6 Friday, June 30, 2006The new Cuzco Barracks the trailers constructed behind the Gold Hill Galley have been turned over to the Joint Task Force, and its new residents will soon be moving in. The project was intended to improve the quality of life for servicemembers stationed at the detention facility. “This project has involved cooperation from many different commands and companies around the base,” said ENS Joseph Wignarajah, Asst. Resident Officer in Charge of Construction (ROICC). “Joint Task Force Engineering, J-6, J-4, Prime Projects International, NAVSTA ROICC, Burns and Roe Utilities, Base Communications and Phoenix Cable have all put significant effort into this project.” According to Army Sgt. Maj. David Hare, Camp America Commandant, a lot of the specifications regarding the barracks came straight from the top of the Joint Task Force chain of command. “Army Command Sgt. Maj. Angel Febles, the JTF Chief of Staff, and other leaders were very instrumental in the overall selection of how these units were to be used,” said Hare. "We have set aside a number of residences for marriedJoint effort improves quality of lifeBy MC1 Robert Lamb, Naval Station Public Affairscouples in JTF and for Troopers who work on that side of the island." Hare said they then opened the new barracks to anyone who wanted to move there, E3 and above. “There are a few E-6s and E-7s who just wanted to be there because it’s close to a number of things not readily available to them here at the camp,” said Hare. “Examples would be the NEX, Downtown Lyceum and Columbia College.” Cuzco Barracks will provide berthing for more than 200 servicemembers. There are oneand two-bedroom suites in each unit, with Coast Guard and Port Security Unit personnel moving in first. The contractor, Prime Projects International (PPI), a Dubai-based firm, owns the units and is leasing them to the Navy for one year with an option for additional years. Modifications to the grounds that surround the barracks and other amenities will happen later. “The troops will be able to set up internet, phone and cable hook-ups just like other base residents,” replied Wignarajah. “This project will greatly improve the quality of life for the troops deployed to GTMO.” “Right now we are rehabbing two laundry spaces to be used there,” added Hare. Because servicemembers are moving into the new barracks away from Camp America, this opens up room for Troopers inside Camp America as well. “Servicemembers who aren’t moving to the new barracks will feel the effects too. It will free up space in the other housing areas where the troops live now also,” said Wignarajah. Quality of life issues are major concern throughout the station, whether the people are attached to the Naval Station or to the Joint Task Force. Officials say that the new units were not set up to improve the housing footprint on the station, just to improve the living conditions for personnel assigned to JTF.Photo by MC1 Bob Lamb Joint Task Force servicemembers can apply for occupancy at Cuzco Barracks by requesting it through their respective commands.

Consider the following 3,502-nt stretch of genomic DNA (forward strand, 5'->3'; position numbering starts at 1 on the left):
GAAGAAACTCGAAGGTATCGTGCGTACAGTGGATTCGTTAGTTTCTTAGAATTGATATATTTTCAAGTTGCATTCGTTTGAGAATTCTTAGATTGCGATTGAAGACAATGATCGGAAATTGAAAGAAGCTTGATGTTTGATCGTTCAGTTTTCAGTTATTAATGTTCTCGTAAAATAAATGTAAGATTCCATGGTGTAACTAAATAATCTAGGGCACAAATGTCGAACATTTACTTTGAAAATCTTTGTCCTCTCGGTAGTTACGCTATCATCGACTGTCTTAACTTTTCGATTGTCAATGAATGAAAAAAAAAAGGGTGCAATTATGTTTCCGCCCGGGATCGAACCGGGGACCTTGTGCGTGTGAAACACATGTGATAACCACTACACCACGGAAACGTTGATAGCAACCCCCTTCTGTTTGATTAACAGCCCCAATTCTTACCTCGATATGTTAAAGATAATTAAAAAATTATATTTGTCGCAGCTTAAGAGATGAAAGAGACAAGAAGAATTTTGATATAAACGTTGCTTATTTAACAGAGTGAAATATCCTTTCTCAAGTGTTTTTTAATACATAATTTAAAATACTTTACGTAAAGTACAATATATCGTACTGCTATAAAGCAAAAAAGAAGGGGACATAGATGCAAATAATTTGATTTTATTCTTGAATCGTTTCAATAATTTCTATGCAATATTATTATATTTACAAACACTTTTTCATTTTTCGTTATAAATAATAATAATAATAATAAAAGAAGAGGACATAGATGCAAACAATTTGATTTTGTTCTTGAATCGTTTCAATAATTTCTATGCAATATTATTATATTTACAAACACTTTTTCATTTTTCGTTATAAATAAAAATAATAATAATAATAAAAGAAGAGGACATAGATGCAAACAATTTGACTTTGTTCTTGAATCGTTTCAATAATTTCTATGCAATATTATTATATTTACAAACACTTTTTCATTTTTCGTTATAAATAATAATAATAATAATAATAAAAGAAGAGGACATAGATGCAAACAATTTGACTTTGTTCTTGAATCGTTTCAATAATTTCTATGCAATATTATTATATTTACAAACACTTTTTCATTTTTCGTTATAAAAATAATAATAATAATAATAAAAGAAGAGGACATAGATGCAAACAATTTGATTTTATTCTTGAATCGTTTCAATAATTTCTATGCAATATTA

5 Friday, June 30, 2006Ombudsman Cheryl Crouse NAVSTA Ombudsman Local Liaison Phone 75860 Pager 4447-2000 Senora (Sunni) Malone NAVSTA Ombudsman Phone 77957 Pager 4084-2390 Tanya Ward NAVSTA Ombudsman State-side Liaison Amy Thomason Navy Provisional Guard Phone 7599 Pager 4447-2394 thomasonas@ or Kathy Diaz USNH Ombudsman Phone 7379 Pager 72090, #018 kathiuska.m.diaz@ Jennifer Amaio USNH Ombudsman Phone 7379 Pager 72090, #493 jennifer.k.amaio@ Center lines-up summer eventsPhoto by Trecia AndersonAs summer time gets into full swing, and school is are, the Oasis Teen Center has arranged a number of events to keep teens at Guantanamo Bay occupied. GTMO child youth development manger, Terrill Hill, said MWR Child and Youth Program is sponsoring these events in conjunction with Boys and Girls Club of America. The Teen Center wants to ensure that local teens will have an eventful and fun-filled summer. Line-up of activities includes: kayaking, snorkeling, and building computers. “Many will be traveling to the states for vacation, but for those who will be remaining in GTMO, we wanted them to have an opportunity to be engaged in lots of exciting and super-challenging experiences,” said Hill. Hill believes the activities will stimulate and cultivate creative thinking, coping and time management skills that the teens will use for the rest of their lives. “These activities will benefit the teens a great deal,” said Hill. “As you know, adolescence can be a very challenging time, and being here in GTMO presents its own challenges for the teens here. I really think that the more activities that we provide for them, the more likely that they are to see the true benefits of being on this base.” All teens wishing to participate in the summer events must be registered at the teen center. “This is a fairly easy procedure,” said Hill “Trecia Anderson, the Teen Center Coordinator, can assist teens with this process. There is no fee for registration, and all activities are free to registeredBy MC1 Igo Wordu, Naval Station Public Affairs Office July 6: Snorkeling, 1 3 p.m. July 17: Building computers, 1-3 p.m. July 20 21 : Free computer check-up, 1 3 p.m. July 28: Picnic at Hospital Cay, 1 3 p.m. July 29: Pool Party, 8 p.m midnight July 31: Pool Tournament, 1 3 p.m. Aug. 8, 9, & 10: Amazing Race Aug. 14-18: Bowling Tournament, 1 3 p.m. Aug. 25 : Back-to-school dance Aug. 26: Nickelodeon Family-Fun Day teens.” Hill said the age limit for the activities varies and will be posted on individual event flyers. Those interested in taking part in individual events can also contact the teen center to verify the age limit for each activity. Any materials that are needed for the activities will be provided by the teen center. “We are hoping that area teens will take advantage of the many opportunities that we will provide this summer.I think that the teens will particularly enjoy – the Amazing Race, and The Slime-teen Challenge,” said Hill. Matthew Devine and Lindan Grant take part in a Teen Center fishing trip, June 26. The Oasis Teen Center organizes lots of fun, and learning activities for area teens. For more information, call the Oasis Teen Center at 2096.Oasis Teen Center summer schedule